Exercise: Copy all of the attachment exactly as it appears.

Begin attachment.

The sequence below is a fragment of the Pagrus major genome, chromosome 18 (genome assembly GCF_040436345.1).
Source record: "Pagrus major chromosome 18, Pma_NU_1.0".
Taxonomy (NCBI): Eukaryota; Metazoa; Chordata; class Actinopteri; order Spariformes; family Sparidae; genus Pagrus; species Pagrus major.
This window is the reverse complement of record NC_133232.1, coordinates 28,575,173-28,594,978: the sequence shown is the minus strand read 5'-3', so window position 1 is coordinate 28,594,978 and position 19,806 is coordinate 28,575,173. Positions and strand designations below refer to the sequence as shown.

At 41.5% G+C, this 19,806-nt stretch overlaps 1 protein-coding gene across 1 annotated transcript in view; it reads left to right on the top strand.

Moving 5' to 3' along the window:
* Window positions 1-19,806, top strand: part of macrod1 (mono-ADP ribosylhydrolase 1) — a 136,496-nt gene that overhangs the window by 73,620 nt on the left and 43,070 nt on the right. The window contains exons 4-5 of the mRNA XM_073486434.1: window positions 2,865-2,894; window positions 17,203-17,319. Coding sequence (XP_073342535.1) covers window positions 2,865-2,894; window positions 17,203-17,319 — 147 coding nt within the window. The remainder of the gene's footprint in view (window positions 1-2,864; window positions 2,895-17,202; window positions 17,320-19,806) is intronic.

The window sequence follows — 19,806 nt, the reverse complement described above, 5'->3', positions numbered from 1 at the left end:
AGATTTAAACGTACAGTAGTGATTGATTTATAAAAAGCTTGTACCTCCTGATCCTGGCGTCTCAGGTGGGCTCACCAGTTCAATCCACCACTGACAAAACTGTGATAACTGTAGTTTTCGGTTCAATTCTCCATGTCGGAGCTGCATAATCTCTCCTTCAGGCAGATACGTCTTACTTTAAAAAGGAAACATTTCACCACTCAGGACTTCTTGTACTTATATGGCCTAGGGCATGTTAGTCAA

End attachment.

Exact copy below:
The sequence below is a fragment of the Pagrus major genome, chromosome 18 (genome assembly GCF_040436345.1).
Source record: "Pagrus major chromosome 18, Pma_NU_1.0".
Taxonomy (NCBI): Eukaryota; Metazoa; Chordata; class Actinopteri; order Spariformes; family Sparidae; genus Pagrus; species Pagrus major.
This window is the reverse complement of record NC_133232.1, coordinates 28,575,173-28,594,978: the sequence shown is the minus strand read 5'-3', so window position 1 is coordinate 28,594,978 and position 19,806 is coordinate 28,575,173. Positions and strand designations below refer to the sequence as shown.

At 41.5% G+C, this 19,806-nt stretch overlaps 1 protein-coding gene across 1 annotated transcript in view; it reads left to right on the top strand.

Moving 5' to 3' along the window:
* Window positions 1-19,806, top strand: part of macrod1 (mono-ADP ribosylhydrolase 1) — a 136,496-nt gene that overhangs the window by 73,620 nt on the left and 43,070 nt on the right. The window contains exons 4-5 of the mRNA XM_073486434.1: window positions 2,865-2,894; window positions 17,203-17,319. Coding sequence (XP_073342535.1) covers window positions 2,865-2,894; window positions 17,203-17,319 — 147 coding nt within the window. The remainder of the gene's footprint in view (window positions 1-2,864; window positions 2,895-17,202; window positions 17,320-19,806) is intronic.

The window sequence follows — 19,806 nt, the reverse complement described above, 5'->3', positions numbered from 1 at the left end:
AGATTTAAACGTACAGTAGTGATTGATTTATAAAAAGCTTGTACCTCCTGATCCTGGCGTCTCAGGTGGGCTCACCAGTTCAATCCACCACTGACAAAACTGTGATAACTGTAGTTTTCGGTTCAATTCTCCATGTCGGAGCTGCATAATCTCTCCTTCAGGCAGATACGTCTTACTTTAAAAAGGAAACATTTCACCACTCAGGACTTCTTGTACTTATATGGCCTAGGGCATGTTAGTCAA